Tapestry for the Duce, 20th c.
Tapestry for the Duce, 1930s, I-Sant’Antioco, Sardinia, Scuola Italo Diana. Private property (MS Inventory 24)
Detail from the tapestry in its original state 1929
Tapestry for the Duce, 1930s, I-Sant’Antioco, Sardinia, Scuola Italo Diana. Private property (MS Inventory 24).
Sea silk, woven in mulberry silk or cotton, lined, ca 70 cm x ca 90 cm.
Italian fascism plays an important role in the recent history of sea silk. This tapestry tells a particularly curious story. On December 18th, 1938, Benito Mussolini personally inaugurated the newly founded mining town of Carbonia in the south of the island of Sardinia. For the occasion, Italo Diana’s textile atelier in Sant’Antioco created a tapestry ‘in the style of the times’. In the centre is a bundle of lictors and the lettering WW IL DUCE (Evviva il Duce). The weaver Assunta Cabras of the Diana’s atelier is mentioned with her initials AC at the bottom right, next to Italo Diana ID.
Emma Diana, one of his daughters, reports that Italo Diana and the municipality could not agree on the way in which the tapestry would be handed over to the Duce. So, the tapestry finally remained in the studio. It survived the war unscathed and sometime later it was returned to the public eye. Now it has been slightly altered by Italo Diana himself: Various indefinable ornaments entwine themselves around the – former – bundle of lictors, and the fascist homage is embroidered with politically unsuspicious patterns. Edward Posnett reports this peculiar story in his book “Strange Harvests: The Hidden Histories of Seven Natural Objects”, Random House, 2019.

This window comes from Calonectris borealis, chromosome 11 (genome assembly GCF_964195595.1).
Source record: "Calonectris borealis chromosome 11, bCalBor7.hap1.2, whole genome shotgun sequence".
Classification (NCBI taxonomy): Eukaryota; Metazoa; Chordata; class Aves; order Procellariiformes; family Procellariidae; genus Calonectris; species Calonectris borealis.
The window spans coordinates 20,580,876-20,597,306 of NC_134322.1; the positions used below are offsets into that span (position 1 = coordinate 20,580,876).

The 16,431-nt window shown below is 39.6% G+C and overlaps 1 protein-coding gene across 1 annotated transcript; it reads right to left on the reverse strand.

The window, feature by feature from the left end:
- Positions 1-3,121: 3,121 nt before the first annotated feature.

This tapestry was first shown to the public in May 2019 at the exhibition Italo Diana: Ordito e Trama di un’arte antica in the Museo Archeologico Ferruccio Barreca in Sant’Antioco. More about it in the chapter Historical aspects → 20th century and → 2000-2020.